Your Biggest Trade Show Is Around the Corner — Are You Ready?

Oh, shit. Your biggest trade show is just around the corner, and you promised yourself you’d be more prepared this year. And like most small and medium-size businesses, you invest up to 25 percent of your marketing budget in trade shows. That’s a sizable chunk of change, and how you manage the expectations of that spend has consequences. So before you finish your “Oh, shit!” moment and decide to just recreate last year’s experience, consider your goals and craft a better strategy.

Launching a new product or service? Good for you. Your trade show strategy may have higher stakes, but if the goals are clear, the tasks are simpler. If you can’t create 15 minutes of fame with a brand-spanking-new line of business or sparkling rebrand, then you either suck at marketing or you’re releasing a crappy new product or service. What you accomplish in the “off” years truly marks the progress of your brand. Without a new product to promote, your focus will likely be centered around brand awareness, education, or building and strengthening relationships with your brand ambassadors.

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If your strategy focuses on brand awareness, consider using your budget for your booth, sponsorships, and media promotions. High-profile events, additional floor signage, and targeted media buys are smart ways to spend your budget. If your strategy has shifted to education, think beyond demo stations. This is a great opportunity to let your employees do what they do best and generate genuine conversations. And if the goal is to build and strengthen brand ambassadors, it’s time to tailor your show experience to your radical buyers.

Bottom line: No matter the strategy, remember that you’re creating a brand experience through three touch points — pre-show, at-show, and post-show — and that experience needs to be carried through each phase.

Pre-show

  • Identify the one thing you want attendees to remember about your brand when they walk away. Did I say one? Yes, one thing. One.

  • Communicate and align your marketing goals with your team, especially the sales team.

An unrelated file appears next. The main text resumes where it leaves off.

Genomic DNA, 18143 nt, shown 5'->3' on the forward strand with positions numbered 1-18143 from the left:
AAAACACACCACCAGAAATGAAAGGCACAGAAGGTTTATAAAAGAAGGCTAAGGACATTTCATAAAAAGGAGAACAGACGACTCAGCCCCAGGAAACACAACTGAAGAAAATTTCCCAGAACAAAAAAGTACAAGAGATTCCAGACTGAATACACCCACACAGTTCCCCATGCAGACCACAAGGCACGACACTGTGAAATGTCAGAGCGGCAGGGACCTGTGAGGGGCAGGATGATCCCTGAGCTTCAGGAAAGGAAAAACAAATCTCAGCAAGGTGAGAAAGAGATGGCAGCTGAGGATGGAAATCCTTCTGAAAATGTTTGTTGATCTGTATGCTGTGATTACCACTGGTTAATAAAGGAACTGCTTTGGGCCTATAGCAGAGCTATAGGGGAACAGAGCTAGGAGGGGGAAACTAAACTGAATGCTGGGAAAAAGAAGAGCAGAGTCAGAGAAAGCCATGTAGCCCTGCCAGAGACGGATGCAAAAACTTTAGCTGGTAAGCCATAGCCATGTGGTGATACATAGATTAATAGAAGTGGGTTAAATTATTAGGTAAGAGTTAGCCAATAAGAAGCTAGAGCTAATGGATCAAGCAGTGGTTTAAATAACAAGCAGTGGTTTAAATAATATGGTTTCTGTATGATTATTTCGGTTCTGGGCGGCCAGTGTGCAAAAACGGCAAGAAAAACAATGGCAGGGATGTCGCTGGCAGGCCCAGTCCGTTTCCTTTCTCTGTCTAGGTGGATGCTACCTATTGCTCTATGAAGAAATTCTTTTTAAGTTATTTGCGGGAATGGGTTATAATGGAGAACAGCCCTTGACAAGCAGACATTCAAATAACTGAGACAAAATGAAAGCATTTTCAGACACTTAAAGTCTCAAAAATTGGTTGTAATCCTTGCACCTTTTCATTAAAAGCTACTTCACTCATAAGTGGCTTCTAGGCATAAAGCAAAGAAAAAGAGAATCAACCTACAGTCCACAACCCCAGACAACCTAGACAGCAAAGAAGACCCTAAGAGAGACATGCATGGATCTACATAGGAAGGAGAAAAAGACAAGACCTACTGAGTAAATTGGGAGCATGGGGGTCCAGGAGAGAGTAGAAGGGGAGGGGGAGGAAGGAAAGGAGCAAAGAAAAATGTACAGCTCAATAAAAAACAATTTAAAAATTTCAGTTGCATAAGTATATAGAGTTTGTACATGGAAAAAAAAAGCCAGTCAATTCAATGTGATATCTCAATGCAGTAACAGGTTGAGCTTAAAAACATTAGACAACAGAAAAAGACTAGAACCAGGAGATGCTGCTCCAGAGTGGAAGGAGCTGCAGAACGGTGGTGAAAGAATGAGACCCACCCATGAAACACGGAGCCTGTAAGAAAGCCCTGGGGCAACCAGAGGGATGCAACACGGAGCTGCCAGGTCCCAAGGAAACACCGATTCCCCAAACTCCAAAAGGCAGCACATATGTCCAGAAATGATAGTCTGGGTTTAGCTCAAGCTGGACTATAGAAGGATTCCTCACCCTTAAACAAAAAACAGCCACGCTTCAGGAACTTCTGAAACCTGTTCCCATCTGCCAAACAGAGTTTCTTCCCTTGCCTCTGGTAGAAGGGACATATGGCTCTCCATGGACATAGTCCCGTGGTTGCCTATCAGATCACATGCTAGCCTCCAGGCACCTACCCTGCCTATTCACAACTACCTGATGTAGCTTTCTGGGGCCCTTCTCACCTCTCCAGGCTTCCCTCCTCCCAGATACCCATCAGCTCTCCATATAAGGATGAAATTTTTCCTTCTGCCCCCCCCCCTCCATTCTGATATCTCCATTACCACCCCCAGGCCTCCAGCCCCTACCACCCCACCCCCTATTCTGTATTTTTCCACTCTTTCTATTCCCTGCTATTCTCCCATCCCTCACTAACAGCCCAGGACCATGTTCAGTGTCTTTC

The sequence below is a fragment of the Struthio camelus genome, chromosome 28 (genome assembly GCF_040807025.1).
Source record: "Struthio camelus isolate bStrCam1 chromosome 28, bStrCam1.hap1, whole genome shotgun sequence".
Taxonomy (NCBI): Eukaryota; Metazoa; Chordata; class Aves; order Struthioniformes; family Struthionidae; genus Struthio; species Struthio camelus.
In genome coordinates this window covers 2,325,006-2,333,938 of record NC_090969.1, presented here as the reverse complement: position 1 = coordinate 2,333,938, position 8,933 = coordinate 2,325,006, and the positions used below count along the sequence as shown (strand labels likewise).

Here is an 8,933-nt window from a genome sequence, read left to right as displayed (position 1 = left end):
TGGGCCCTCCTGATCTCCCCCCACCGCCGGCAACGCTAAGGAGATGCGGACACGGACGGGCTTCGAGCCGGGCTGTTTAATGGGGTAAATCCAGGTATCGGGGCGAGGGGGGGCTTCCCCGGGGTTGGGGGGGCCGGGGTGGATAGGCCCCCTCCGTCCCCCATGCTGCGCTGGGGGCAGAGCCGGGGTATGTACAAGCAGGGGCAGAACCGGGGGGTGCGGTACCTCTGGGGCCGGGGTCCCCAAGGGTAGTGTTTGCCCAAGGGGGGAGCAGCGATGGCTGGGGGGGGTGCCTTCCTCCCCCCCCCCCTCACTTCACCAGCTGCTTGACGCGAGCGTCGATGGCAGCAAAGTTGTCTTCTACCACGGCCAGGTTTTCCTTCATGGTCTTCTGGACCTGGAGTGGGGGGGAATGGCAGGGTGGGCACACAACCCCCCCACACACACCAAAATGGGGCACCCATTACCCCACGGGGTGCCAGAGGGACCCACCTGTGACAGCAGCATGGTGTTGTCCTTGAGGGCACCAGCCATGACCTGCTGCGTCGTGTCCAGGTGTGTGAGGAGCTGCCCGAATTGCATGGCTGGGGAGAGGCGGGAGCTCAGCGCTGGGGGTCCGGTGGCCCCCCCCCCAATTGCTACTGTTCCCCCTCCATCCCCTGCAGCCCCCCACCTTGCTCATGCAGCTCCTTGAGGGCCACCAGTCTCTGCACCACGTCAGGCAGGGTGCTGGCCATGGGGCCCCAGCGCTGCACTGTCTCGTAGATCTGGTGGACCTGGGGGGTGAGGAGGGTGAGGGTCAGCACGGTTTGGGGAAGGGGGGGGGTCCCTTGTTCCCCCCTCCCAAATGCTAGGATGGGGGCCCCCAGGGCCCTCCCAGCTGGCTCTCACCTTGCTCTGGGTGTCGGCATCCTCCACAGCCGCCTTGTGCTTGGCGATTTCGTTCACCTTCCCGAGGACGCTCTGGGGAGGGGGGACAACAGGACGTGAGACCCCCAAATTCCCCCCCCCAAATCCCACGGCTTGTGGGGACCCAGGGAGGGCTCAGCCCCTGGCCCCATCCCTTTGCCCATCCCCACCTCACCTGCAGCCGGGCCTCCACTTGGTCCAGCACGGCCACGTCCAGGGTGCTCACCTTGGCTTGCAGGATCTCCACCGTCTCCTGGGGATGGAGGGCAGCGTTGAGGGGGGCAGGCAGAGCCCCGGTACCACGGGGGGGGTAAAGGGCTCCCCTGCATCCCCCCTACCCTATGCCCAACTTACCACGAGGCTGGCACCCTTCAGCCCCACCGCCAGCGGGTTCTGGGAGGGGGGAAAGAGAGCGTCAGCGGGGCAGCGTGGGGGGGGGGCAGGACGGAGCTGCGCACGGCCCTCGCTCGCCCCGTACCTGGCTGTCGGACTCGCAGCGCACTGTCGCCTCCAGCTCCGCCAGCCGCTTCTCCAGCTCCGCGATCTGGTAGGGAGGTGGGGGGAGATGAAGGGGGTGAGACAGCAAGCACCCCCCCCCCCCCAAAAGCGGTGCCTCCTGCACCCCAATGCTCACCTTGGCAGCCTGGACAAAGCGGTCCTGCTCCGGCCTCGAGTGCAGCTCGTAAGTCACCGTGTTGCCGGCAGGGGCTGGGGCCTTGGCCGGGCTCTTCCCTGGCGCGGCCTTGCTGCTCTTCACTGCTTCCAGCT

• Answer every marketer’s burning question: Do I need a concept for this year’s trade show, or should we just stay simple, keep it on brand, and get our main message across in a clear and concise manner?

  • Plan your at-show experience. You can bring your experience or game into the equation with an additive element such as tall popup banners, large game boards, or an espresso machine stand.

  • Make sure your swag or promotional items are useful, so they don’t don’t end up in the nearest trash can or left in a hotel room. Think about it: What items do you still have with a company’s logo on them?

  • The basic marketing channels to hit are email, direct mail, and digital media buys (banner ads). Is that enough, or do you need to go beyond the basic?

At-show

  • Staff your booth with fun, engaging people who aren't afraid to make eye contact and know how to articulate your “one thing” to communicate about your brand.

  • If you give demos of your product, service, or software, the person giving the demo should be a product virtuoso.

  • Take the time to walk the floor and see what other brands are doing. What’s working and what isn't? What better way to get a head start on planning for next year?

Post-show

  • It’s crucial to not let too much time pass before following up on those meaningful conversations you had at your booth, at the bar, or on the dance floor at the after-party.

  • A follow-up email is a necessity, but if you really want to jog some memories, send a nice direct-mail gift to your highest prospects that reminds them of your “one thing.”

  • Upon returning to work, make sure all the insights and conversations you had are transferred to the entire team — especially sales.

With the right planning at the pre-show stage, your at-show experience should be flawless — or at least much better than last year. Most important, remember what you learned from the show and follow up on those meaningful conversations. At the end of the day, every trade show is about making sales and learning from your prospects.